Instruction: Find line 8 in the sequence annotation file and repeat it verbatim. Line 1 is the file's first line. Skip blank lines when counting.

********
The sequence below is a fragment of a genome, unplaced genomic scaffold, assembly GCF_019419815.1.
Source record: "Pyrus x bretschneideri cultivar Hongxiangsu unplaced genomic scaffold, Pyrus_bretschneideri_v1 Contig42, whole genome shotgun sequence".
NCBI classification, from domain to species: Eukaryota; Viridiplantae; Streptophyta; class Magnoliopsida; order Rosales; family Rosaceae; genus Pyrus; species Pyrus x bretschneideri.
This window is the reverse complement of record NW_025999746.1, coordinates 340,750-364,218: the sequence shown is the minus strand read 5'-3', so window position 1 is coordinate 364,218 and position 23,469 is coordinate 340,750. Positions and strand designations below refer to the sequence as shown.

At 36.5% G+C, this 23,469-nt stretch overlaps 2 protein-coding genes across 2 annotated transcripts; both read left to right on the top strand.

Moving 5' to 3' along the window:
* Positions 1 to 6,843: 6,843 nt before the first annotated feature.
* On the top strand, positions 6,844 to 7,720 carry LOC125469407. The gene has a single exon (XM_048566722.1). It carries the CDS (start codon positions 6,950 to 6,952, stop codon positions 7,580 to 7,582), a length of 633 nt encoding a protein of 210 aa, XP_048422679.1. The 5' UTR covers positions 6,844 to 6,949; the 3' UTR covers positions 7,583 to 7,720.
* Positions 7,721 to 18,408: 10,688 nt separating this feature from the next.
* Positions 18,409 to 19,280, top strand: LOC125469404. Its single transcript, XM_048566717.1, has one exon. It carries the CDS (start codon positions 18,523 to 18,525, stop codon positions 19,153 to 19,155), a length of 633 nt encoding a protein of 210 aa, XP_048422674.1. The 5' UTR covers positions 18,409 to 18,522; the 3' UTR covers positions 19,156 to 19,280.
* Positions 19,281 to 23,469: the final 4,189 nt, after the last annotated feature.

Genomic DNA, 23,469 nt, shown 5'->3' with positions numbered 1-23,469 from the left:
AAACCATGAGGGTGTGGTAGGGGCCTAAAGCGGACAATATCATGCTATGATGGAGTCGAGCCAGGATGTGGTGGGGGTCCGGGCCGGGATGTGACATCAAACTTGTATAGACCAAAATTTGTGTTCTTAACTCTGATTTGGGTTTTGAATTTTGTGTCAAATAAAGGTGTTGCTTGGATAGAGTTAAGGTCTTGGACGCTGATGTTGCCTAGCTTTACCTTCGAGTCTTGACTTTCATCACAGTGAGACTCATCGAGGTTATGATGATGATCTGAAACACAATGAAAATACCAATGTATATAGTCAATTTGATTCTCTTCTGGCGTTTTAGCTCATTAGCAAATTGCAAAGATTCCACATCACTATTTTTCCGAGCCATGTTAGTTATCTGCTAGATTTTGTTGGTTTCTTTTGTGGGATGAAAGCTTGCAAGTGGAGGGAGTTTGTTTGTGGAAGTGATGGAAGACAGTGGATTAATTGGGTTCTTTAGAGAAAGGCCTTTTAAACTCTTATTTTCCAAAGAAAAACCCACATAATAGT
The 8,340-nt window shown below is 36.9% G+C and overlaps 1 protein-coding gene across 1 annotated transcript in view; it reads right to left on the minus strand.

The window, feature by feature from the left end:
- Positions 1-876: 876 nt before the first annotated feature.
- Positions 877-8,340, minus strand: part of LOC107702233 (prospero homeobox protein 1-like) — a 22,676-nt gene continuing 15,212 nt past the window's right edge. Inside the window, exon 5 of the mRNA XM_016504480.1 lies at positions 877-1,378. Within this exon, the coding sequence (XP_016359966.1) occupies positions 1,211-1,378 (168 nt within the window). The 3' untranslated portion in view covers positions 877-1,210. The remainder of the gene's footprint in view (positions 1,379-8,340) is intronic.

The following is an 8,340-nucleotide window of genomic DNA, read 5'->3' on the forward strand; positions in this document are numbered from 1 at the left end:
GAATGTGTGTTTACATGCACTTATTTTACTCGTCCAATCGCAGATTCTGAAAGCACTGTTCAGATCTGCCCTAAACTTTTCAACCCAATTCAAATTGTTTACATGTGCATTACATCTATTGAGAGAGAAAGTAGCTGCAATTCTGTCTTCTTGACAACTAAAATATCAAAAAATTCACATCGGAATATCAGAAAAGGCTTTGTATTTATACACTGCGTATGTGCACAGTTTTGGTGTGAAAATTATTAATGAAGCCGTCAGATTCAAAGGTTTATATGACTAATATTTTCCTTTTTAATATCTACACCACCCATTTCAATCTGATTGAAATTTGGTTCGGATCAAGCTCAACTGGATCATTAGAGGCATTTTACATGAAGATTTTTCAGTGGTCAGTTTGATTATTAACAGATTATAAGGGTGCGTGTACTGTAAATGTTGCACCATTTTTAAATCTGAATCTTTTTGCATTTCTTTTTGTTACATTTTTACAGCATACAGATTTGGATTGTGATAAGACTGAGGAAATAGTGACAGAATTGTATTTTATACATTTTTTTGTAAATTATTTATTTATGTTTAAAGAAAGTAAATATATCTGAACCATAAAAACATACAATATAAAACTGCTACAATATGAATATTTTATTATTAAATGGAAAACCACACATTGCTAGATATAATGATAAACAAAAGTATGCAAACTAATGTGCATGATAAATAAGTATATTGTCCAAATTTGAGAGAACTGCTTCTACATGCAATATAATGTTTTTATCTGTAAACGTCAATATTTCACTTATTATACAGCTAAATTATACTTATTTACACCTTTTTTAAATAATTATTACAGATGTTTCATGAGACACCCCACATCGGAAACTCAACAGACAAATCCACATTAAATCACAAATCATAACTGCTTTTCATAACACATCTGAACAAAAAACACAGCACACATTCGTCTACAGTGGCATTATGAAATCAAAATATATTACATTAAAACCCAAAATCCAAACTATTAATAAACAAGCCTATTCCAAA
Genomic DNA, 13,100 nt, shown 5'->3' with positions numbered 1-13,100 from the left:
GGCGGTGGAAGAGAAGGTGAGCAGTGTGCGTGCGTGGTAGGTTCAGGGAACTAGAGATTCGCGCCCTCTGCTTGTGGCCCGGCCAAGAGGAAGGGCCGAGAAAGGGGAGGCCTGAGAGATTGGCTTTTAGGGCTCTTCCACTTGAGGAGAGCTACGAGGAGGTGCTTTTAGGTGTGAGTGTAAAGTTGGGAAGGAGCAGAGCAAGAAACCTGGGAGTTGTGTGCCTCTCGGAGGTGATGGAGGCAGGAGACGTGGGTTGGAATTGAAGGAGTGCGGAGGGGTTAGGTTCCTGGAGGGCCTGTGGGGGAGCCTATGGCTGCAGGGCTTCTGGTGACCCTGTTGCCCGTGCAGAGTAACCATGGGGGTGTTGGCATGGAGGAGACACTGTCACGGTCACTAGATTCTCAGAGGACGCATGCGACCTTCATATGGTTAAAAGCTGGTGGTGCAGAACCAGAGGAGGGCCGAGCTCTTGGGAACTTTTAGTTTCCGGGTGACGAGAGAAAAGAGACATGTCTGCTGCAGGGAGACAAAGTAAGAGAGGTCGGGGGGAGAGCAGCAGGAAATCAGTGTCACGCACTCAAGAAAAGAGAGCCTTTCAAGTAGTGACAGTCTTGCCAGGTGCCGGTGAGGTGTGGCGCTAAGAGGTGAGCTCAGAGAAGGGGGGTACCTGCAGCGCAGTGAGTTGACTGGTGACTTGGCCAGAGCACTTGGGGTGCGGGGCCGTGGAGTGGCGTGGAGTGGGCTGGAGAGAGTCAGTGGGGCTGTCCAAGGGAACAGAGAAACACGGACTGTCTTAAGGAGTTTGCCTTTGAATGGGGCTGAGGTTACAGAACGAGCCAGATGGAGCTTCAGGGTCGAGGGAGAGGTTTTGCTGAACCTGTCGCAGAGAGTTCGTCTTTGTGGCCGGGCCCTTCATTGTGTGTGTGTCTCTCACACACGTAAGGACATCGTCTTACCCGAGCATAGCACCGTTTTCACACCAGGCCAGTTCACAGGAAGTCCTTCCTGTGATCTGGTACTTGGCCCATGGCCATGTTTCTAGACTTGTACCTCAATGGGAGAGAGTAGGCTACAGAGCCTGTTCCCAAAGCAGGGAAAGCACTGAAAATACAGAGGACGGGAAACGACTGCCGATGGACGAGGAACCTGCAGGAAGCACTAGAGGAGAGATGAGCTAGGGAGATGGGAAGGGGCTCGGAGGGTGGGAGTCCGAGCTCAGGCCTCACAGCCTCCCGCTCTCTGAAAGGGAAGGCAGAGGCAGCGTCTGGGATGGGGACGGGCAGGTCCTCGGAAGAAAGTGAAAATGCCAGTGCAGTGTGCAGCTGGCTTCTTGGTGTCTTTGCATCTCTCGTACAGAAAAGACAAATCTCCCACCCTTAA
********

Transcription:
* On the top strand, positions 6,844 to 7,720 carry LOC125469407. The gene has a single exon (XM_048566722.1). It carries the CDS (start codon positions 6,950 to 6,952, stop codon positions 7,580 to 7,582), a length of 633 nt encoding a protein of 210 aa, XP_048422679.1. The 5' UTR covers positions 6,844 to 6,949; the 3' UTR covers positions 7,583 to 7,720.